Page:United States Statutes at Large Volume 115 Part 3.djvu/505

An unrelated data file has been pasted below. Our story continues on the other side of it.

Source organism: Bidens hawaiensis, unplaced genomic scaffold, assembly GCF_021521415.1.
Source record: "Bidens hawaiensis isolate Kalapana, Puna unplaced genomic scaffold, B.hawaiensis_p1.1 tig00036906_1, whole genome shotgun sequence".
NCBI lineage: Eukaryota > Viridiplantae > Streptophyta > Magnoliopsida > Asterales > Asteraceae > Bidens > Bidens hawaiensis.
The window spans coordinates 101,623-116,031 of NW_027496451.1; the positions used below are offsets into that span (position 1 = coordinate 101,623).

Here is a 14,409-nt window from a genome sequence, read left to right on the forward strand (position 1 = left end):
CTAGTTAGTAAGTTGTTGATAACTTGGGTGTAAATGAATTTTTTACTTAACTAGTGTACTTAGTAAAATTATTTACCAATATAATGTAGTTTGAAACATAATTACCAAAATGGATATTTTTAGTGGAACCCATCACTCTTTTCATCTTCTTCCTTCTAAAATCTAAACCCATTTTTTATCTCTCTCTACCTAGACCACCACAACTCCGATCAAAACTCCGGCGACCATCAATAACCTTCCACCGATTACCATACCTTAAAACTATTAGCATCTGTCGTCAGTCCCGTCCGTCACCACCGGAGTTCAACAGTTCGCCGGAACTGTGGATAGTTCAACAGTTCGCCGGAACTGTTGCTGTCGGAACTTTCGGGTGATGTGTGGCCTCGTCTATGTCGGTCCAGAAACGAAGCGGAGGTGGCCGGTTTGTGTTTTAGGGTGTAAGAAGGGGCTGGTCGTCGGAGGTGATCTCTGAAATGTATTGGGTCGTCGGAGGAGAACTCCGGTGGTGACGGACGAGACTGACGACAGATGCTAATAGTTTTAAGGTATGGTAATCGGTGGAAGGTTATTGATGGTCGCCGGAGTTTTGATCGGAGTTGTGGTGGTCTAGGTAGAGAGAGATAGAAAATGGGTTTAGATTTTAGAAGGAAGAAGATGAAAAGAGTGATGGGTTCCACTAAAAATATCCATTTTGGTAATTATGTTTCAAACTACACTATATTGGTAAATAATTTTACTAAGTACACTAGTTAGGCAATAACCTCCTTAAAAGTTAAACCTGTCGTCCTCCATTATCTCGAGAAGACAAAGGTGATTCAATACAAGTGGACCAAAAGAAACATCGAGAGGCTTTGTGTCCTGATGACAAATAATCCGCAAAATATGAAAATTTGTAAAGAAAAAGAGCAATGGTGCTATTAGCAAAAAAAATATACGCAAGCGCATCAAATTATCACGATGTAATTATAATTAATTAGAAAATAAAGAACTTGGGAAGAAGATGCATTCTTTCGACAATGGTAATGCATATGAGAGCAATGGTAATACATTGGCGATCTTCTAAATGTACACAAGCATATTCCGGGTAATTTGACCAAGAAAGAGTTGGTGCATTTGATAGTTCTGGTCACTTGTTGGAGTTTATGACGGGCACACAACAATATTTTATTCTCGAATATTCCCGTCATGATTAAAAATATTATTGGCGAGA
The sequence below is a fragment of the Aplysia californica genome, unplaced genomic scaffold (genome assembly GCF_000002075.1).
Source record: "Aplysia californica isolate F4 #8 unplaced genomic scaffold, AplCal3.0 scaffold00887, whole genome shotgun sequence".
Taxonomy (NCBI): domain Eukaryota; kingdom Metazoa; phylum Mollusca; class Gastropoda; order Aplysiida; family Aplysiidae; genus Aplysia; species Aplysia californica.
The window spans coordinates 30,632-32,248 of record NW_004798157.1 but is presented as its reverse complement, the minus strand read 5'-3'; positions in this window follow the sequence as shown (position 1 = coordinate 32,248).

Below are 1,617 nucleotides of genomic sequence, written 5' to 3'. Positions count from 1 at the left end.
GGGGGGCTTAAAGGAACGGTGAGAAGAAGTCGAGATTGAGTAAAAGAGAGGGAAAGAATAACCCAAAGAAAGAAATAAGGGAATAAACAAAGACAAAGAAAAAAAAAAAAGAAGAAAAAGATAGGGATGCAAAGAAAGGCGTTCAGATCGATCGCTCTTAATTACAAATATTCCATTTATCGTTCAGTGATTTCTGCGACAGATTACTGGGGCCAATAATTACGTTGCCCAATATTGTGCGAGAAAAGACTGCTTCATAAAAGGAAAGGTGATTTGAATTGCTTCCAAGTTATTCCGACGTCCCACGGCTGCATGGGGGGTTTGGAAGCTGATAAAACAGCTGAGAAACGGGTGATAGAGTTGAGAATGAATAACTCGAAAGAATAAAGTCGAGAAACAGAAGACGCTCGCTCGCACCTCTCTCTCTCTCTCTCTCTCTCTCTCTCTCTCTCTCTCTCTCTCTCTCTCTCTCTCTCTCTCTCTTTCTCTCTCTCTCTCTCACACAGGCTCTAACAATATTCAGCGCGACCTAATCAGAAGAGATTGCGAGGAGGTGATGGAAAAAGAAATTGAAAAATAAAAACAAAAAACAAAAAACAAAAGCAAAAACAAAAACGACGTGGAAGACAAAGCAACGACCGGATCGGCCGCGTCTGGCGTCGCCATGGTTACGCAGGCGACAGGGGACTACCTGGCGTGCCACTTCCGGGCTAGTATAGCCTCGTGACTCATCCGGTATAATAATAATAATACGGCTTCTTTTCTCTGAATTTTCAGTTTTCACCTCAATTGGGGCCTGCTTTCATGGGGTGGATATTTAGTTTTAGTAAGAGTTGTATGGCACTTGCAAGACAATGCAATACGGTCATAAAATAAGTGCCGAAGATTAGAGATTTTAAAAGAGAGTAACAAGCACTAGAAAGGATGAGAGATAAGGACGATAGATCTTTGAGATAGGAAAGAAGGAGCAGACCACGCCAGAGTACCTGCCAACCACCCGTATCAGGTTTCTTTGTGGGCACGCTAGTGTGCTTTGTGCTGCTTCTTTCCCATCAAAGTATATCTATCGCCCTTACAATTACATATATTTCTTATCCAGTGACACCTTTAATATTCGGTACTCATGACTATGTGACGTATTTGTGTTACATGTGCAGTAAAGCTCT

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PROCLAMATION 7397—JAN. 17, 2001 115 STAT. 2579 North American deserts, the monument consists of distinct mountain ranges separated by wide valleys, and includes large saguaro cactus forest communities that provide excellent habitat for a wide range of wildlife species. The monument's biological resources include a spectacular diversity of plant and animal species. The higher peaks include unique woodland assemblages, while the lower elevation lands offer one of the most structurally complex examples of palo verde/mixed cacti association in the Sonoran Desert. The dense stands of leguminous trees and cacti are dominated by saguaros, palo-verde trees, ironwood, prickly pear, and cholla. Important natural water holes, known as tinajas, exist throughout the monument. The endangered acuna pineapple cactus is also foxmd in the monument. The most striking aspect of the plant communities within the monument are the abundant saguaro cactus forests. The saguaro is a signature plant of the Sonoran Desert. Individual saguaro plants are indeed magnificent, but a forest of these plants, together with the wide variety of trees, shrubs, and herbaceous plants that make up the forest community, is an impressive site to behold. The saguaro cactus forests within the monument are a national treasure, rivaling those within the Saguaro National Park. The rich diversity, density, and distribution of plants in the Sand Tank Mountains area of the monument is especially striking and can be attributed to the management regime in place since the area was withdrawn for military purposes in 1941. In particular, while some public access to the area is allowed, no livestock grazing has occurred for nearly 50 years. To extend the extraordinary diversity and overall ecological health of the Sand Tanks Mountains area, land adjacent and with biological resources similar to the area withdrawn for military purposes should be subject to a similar management regime to the fullest extent possible. The monument contains an abundance of packrat middens, allowing for scientific analysis of plant species and climates in past eras. Scientific analysis of the midden shows that the area received far more precipitation 20,000 years ago, and slowly became more arid. Vegetation for the area changed from juniper- oak-pinion pine woodland to the vegetation found today in the Sonoran Desert, although a few plants from the more mesic period, including the Kofa Mountain barberry, Arizona rosewood, and junipers, remain on higher elevations of north-facing slopes. The lower elevations and flatter areas of the monument contain the creosote-bursage plant community. This plant community thrives in the open expanses between the mountain ranges, and connects the other plant communities together. Rare patches of desert grassland can also be found throughout the monument, especially in the Sand Tank Mountains area. The washes in the area support a much denser vegetation community than the surrounding desert, including mesquite, ironwood, paloverde, desert honeysuckle, chuperosa, and desert willow, as well as a variety of herbaceous plants. This vegetation offers the dense cover bird species need for successful nesting, foraging, and escape, and birds heavily use the washes during migration. The diverse plant communities present in the monument support a wide variety of wildlife, including the endangered Sonoran pronghorn.